Wow this is a great thread! I am proud of being a happy hacker - it is Jos' favourite activity, hence why we are off to do endurance riding next year. I get bored in an arena (unless I'm having lessons, that's a different kettle of fish) and showing also bores us to tears now, so it's out into the countryside to cause chaos and confusion for us!! ;D
There is a slight inference that those who compete "do most of their riding in an arena" and don't enjoy their hacking. It is possible to do both! I did BSJA and BD with my older horse, and he was a super hack, in fact he secured himself a fabulous loan home where he is now currently semi-retired on the basis of his hacking skills and the fact that he is a fabulous escort for his loaner's daugher's horse.
With Gazdag I do BD, he is schooling Med/Adv Med with some higher movements, competing Novice shortly moving up to Elementary, and is also learning to jump. We do all our schooling in a grass paddock of 30 x 30m ish, and hack 2-3 times a week. He has done non-competitive endurance rides, hacks alone or in company, in front or behind, and we have a blast out hacking.
In addition to agreeing with the fact that hacking is great and needs skill, I would add that it is possible to enjoy it, be good at it, AND compete successfully! I think some of the hackers who feel looked down upon by competitive riders, are in danger of in turn looking down on competitive riders! It's not a "them and us" guys, the two are not mutually exclusive!
I would agree with that although my inclination is more to hacking than anything else. It's important not to descend into some kind of inverted snobbery A well schooled horse is a joy to hack, and there are plenty of horses that compete and hack very nicely too. The other thing to bear in mind is that whilst you generally need to be able to ride well to compete effectively it's quite possible to imitate a sack of spuds out hacking and get away with it
Post by Dragonmaster on Dec 2, 2011 12:17:13 GMT 1
Sorry, Jenny, I didn't mean that. I know lots of people who compete also hack and enjoy it. So do their horses I bet. However I am interested to hear what people think are the skills required to go hacking, what skills does the horse need, and how you gain those skills? What 'training' do you do?
I would say the most important thing is a thinking horse that will look to you for guidance if it's not sure about something because it knows you are reliable and trustworthy. All things to be gained through good handling and preparation, gradually increased exposure and positive experiences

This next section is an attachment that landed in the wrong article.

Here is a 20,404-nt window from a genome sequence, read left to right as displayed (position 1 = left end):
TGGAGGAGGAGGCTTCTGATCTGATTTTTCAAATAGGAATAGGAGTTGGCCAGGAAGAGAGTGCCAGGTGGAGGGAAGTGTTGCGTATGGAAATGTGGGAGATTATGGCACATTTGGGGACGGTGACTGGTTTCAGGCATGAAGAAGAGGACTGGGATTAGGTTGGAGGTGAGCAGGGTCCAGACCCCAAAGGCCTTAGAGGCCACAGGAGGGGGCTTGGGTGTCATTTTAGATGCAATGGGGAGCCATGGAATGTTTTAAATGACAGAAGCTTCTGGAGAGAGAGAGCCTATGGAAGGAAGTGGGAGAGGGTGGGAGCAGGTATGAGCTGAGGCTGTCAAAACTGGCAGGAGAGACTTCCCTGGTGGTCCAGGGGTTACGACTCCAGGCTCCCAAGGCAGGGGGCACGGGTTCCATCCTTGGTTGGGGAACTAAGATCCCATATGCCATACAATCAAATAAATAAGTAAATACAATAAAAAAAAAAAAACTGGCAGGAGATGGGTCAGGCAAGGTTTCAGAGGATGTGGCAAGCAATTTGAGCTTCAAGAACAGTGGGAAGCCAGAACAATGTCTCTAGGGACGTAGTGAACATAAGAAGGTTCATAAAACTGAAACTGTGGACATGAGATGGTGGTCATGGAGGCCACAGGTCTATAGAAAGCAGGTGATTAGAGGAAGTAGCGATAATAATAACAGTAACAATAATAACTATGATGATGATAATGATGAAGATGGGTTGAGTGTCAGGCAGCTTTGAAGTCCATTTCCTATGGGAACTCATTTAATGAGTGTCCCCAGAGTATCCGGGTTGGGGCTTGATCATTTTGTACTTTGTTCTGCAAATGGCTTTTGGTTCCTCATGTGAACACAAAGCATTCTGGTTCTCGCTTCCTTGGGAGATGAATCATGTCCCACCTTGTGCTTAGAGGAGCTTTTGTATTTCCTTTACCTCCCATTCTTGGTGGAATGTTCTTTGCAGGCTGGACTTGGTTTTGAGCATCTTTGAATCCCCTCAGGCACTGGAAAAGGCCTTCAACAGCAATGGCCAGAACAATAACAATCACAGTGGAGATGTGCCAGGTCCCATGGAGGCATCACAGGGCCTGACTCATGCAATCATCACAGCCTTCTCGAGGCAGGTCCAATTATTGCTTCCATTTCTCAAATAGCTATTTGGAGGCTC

I,to,am a happy hacker but have never thought of myself as a "proper" rider as i have never competed or been to any form of show (inc.gymkanas)sp? I have always envied people who are able to ride a dressage test or jump a course and i very often feel like a fraud,as i know the way i ride needs alot of improvement. However,after reading this thread it has made me think twice about feeling bad that i "just"hack out........my girly can be quite spooky and can often stop refusing to move.........yet we have always finished the ride on a positive note. So, yes,i have a long way to go re:improving my riding,and as much as i would love to be able to ride a good dressage test,next time i get back to the yard in one piece i will think that maybe i am a "proper" rider after all! ;D ;D So................thankyou for this thread,its really cheered me up! xx
I agree with Jenny. We are all horselovers. Regardless of whether we compete or hack or combine the two (endurance: extreme hacking! And you need a well-balanced, well-schooled horse to compete at the top levels) and I try very hard not to get drawn into the 'them and us' argument!
Post by anastasia55555 on Dec 29, 2011 20:53:57 GMT 1
I didnt really learn to ride until i started hacking. So much to learn, so many unpredictable things to face and so many contributing factors. Apollo still takes me by suprise every now and then & still have moments when im not 100% sure what to do. Personally i think its a different kind of riding and it should be given as much respect as any other discipline
I've never in my life wanted to compete, do dressage or any other discipline, although I have no objection to learning the moves, and always loved jumping. Agreeing with the previous comments I've always liked to plod around the roads & tracks and gallop across stretches of field, wander through woods, climb up & down hills and paddle through water. Birds and animals stay put as they see the horse not the human, it's great to wander close to deer and other shy creatures that would normally scoot away. Not only do I feel relaxed, my horse gets to learn new things, sees a bit more of his environment, gets confidence just as a competition horse does... while I'm riding I can practice all sorts of moves as you say, and concentrate on being centred & balanced, I can dangle my feet out the stirrups if I want, eat sweets, wear jeans, a vest and a pair of old boots, it's meditative riding. Us happy hackers should never feel like we're not skilled or that our horses don't work hard, mentally aswell as physically; we all just choose to do what we like
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